2. Was the selection of study subjects/patients free from bias?
  2.1. Were inclusion/exclusion criteria specified (e.g., risk, point in disease progression, diagnostic or prognosis criteria), and with sufficient detail and without omitting criteria critical to the study?
  2.2. Were criteria applied equally to all study groups?
  2.3. Were health, demographics, and other characteristics of subjects described?
  2.4. Were the subjects/patients a representative sample of the relevant population?
3. Were study groups comparable?
  3.1. Was the method of assigning subjects/patients to groups described and unbiased? (Method of randomization identified if RCT)
  3.2. Were distribution of disease status, prognostic factors, and other factors (e.g., demographics) similar across study groups at baseline?
  3.3. Were concurrent controls used? (Concurrent preferred over historical controls.)
  3.4. If cohort study or cross-sectional study, were groups comparable on important confounding factors and/or were preexisting differences accounted for by using appropriate adjustments in statistical analysis?
  3.5. If case control or cross-sectional study, were potential confounding factors comparable for cases and controls? (If case series or trial with subjects serving as own control, this criterion is not applicable. Criterion may not be applicable in some cross-sectional studies.)
  3.6. If diagnostic test, was there an independent blind comparison with an appropriate reference standard (e.g., "gold standard")?
4. Was method of handling withdrawals described?
  4.1. Were follow-up methods described and the same for all groups?
  4.2. Was the number, characteristics of withdrawals (i.e., dropouts, lost to follow up, attrition rate) and/or response rate (cross-sectional studies) described for each group? (Follow up goal for a strong study is 80%.)
  4.3. Were all enrolled subjects/patients (in the original sample) accounted for?
  4.4. Were reasons for withdrawals similar across groups?
  4.5. If diagnostic test, was decision to perform reference test not dependent on results of test under study?
5. Was blinding used to prevent introduction of bias?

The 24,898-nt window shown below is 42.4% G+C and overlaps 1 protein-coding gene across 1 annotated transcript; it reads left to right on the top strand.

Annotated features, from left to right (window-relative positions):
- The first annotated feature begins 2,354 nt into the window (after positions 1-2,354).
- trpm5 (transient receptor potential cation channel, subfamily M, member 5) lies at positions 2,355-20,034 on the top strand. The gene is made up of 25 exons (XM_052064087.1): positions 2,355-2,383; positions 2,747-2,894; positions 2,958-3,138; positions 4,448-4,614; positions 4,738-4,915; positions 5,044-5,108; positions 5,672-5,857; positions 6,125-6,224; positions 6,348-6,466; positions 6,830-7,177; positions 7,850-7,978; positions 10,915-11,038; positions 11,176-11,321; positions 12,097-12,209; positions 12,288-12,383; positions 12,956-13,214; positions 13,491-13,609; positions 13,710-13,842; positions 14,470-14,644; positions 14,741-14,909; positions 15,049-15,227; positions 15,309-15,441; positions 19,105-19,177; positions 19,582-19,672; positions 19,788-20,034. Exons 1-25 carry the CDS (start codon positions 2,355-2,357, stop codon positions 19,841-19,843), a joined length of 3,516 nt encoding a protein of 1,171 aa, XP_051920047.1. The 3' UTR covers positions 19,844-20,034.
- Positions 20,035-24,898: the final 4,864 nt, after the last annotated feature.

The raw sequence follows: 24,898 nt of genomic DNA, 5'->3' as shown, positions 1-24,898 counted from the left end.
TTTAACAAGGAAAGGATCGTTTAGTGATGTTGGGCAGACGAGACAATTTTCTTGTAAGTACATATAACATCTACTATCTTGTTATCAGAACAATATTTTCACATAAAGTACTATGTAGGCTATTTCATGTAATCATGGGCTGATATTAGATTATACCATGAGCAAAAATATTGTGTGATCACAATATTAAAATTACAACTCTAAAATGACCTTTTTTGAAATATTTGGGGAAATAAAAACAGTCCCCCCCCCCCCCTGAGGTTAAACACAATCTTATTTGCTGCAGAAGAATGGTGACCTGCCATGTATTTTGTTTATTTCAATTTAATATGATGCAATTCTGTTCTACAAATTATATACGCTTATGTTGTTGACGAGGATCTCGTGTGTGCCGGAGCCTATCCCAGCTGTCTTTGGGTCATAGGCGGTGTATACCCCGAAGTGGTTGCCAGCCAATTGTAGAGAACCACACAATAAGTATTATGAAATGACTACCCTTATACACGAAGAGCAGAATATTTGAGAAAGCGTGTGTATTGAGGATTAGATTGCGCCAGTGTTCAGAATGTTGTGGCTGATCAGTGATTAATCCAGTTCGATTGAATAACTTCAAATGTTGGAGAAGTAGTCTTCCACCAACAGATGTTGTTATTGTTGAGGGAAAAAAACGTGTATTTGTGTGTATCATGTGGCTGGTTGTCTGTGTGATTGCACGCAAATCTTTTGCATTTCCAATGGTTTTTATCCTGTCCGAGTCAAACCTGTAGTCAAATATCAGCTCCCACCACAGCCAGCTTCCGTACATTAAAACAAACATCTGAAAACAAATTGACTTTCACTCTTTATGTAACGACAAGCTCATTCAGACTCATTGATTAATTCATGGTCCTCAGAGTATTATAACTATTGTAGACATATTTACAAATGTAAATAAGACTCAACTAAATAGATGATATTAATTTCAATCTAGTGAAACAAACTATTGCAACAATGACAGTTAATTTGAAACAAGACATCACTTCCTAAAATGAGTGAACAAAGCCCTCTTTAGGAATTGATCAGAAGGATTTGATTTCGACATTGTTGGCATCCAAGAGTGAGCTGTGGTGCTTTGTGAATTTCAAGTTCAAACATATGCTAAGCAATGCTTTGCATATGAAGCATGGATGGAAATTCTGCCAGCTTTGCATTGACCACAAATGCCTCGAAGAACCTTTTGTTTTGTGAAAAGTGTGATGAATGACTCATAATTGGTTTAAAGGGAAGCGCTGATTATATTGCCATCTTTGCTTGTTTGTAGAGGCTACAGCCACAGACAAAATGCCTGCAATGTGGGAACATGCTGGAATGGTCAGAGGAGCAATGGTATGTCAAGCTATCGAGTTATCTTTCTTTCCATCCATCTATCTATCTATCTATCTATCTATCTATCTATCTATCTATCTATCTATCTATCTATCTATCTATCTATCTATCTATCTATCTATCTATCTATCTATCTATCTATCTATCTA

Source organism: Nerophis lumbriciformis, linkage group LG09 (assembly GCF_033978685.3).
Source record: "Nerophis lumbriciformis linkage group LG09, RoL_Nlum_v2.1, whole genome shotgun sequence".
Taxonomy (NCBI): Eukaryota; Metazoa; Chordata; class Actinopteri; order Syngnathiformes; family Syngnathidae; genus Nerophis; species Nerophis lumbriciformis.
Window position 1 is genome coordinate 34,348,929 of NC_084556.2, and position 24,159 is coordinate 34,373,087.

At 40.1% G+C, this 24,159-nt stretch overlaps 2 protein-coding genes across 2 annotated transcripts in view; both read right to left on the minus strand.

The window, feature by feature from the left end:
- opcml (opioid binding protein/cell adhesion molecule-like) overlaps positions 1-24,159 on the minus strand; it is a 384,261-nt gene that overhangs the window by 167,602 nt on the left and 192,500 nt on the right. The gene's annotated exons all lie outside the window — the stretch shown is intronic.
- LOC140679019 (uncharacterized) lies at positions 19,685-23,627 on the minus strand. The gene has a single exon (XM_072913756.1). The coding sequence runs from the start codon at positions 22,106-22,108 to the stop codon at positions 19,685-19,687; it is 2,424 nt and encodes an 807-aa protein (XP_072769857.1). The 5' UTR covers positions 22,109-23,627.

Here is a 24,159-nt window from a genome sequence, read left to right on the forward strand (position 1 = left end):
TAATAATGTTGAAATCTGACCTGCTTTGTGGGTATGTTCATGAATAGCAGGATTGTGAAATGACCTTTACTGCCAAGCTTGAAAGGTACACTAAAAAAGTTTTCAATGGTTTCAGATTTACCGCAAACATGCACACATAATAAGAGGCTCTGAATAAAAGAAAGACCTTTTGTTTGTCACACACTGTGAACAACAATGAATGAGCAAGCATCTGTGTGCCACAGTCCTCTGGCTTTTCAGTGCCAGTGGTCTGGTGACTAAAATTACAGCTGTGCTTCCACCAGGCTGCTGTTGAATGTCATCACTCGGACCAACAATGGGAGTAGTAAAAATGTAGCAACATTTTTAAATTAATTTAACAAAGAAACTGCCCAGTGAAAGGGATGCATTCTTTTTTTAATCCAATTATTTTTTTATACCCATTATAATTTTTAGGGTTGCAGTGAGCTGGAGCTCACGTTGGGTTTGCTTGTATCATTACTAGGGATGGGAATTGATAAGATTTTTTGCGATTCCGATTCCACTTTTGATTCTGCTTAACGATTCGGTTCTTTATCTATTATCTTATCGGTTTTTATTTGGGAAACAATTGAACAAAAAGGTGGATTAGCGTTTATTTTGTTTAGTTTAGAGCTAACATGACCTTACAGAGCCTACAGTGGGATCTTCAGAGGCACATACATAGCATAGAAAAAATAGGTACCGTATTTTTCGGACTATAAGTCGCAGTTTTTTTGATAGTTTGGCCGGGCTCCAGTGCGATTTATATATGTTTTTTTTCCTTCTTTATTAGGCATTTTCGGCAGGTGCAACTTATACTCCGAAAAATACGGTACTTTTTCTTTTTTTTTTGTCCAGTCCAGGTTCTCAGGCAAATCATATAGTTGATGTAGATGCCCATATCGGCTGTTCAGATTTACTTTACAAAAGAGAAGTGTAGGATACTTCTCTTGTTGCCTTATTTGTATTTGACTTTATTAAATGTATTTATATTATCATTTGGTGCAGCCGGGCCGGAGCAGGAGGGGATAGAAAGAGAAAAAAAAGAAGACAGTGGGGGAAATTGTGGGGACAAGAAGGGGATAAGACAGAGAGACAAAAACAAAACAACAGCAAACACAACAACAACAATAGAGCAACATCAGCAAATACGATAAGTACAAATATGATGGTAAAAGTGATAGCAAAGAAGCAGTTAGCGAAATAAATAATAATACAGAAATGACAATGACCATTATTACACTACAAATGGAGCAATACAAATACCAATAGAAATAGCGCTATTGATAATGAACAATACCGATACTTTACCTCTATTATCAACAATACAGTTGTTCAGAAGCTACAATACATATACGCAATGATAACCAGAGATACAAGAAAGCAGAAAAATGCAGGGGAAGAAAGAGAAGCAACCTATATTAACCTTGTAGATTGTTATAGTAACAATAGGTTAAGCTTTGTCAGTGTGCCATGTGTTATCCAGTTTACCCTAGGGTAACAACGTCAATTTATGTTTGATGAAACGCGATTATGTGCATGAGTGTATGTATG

5.1. In intervention study, were subjects, clinicians/practitioners, and investigators blinded to treatment group, as appropriate?
  5.2. Were data collectors blinded for outcomes assessment? (If outcome is measured using an objective test, such as a lab value, this criterion is assumed to be met.)
  5.3. In cohort study or cross-sectional study, were measurements of outcomes and risk factors blinded?
  5.4. In case control study, was case definition explicit and case ascertainment not influenced by exposure status?
  5.5. In diagnostic study, were test results blinded to patient history and other test results?
6. Were intervention/therapeutic regimens/exposure factor or procedure and any comparison(s) described in detail? Were intervening factors described?
  6.1. In RCT or other intervention trial, were protocols described for all regimens studied?
  6.2. In observational study, were interventions, study settings, and clinicians/provider described?
  6.3. Was the intensity and duration of the intervention or exposure factor sufficient to produce a meaningful effect?
  6.4. Was the amount of exposure and, if relevant, subject/patient compliance measured?
  6.5. Were co-interventions (e.g., ancillary treatments, other therapies) described?
  6.6. Were extra or unplanned treatments described?
  6.7. Was the information for 6.4, 6.5, and 6.6 assessed the same way for all groups?
  6.8. In diagnostic study, were details of test administration and replication sufficient?
7. Were outcomes clearly defined and the measurements valid and reliable?
  7.1. Were primary and secondary endpoints described and relevant to the question?
  7.2. Were nutrition measures appropriate to question and outcomes of concern?
  7.3. Was the period of follow-up long enough for important outcome(s) to occur?
  7.4. Were the observations and measurements based on standard, valid, and reliable data collection instruments/tests/procedures?
  7.5. Was the measurement of effect at an appropriate level of precision?
  7.6. Were other factors accounted for (measured) that could affect outcomes?
  7.7. Were the measurements conducted consistently across groups?
8. Was the statistical analysis appropriate for the study design and type of outcome indicators?
  8.1. Were statistical analyses adequately described and the results reported appropriately?
  8.2. Were correct statistical tests used and assumptions of test not violated?
  8.3. Were statistics reported with levels of significance and/or confidence intervals?
  8.4. Was "intent to treat" analysis of outcomes done (and as appropriate, was there an analysis of outcomes for those maximally exposed or a dose-response analysis)?
  8.5. Were adequate adjustments made for effects of confounding factors that might have affected the outcomes (e.g., multivariate analyses)?
  8.6. Was clinical significance as well as statistical significance reported?
  8.7. If negative findings, was a power calculation reported to address type 2 error?
9. Are conclusions supported by results with biases and limitations taken into consideration?
  9.1. Is there a discussion of findings?
  9.2. Are biases and study limitations identified and discussed?
10. Is bias due to study’s funding or sponsorship unlikely?
  10.1. Were sources of funding and investigators’ affiliations described?
  10.2. Was the study free from apparent conflict of interest?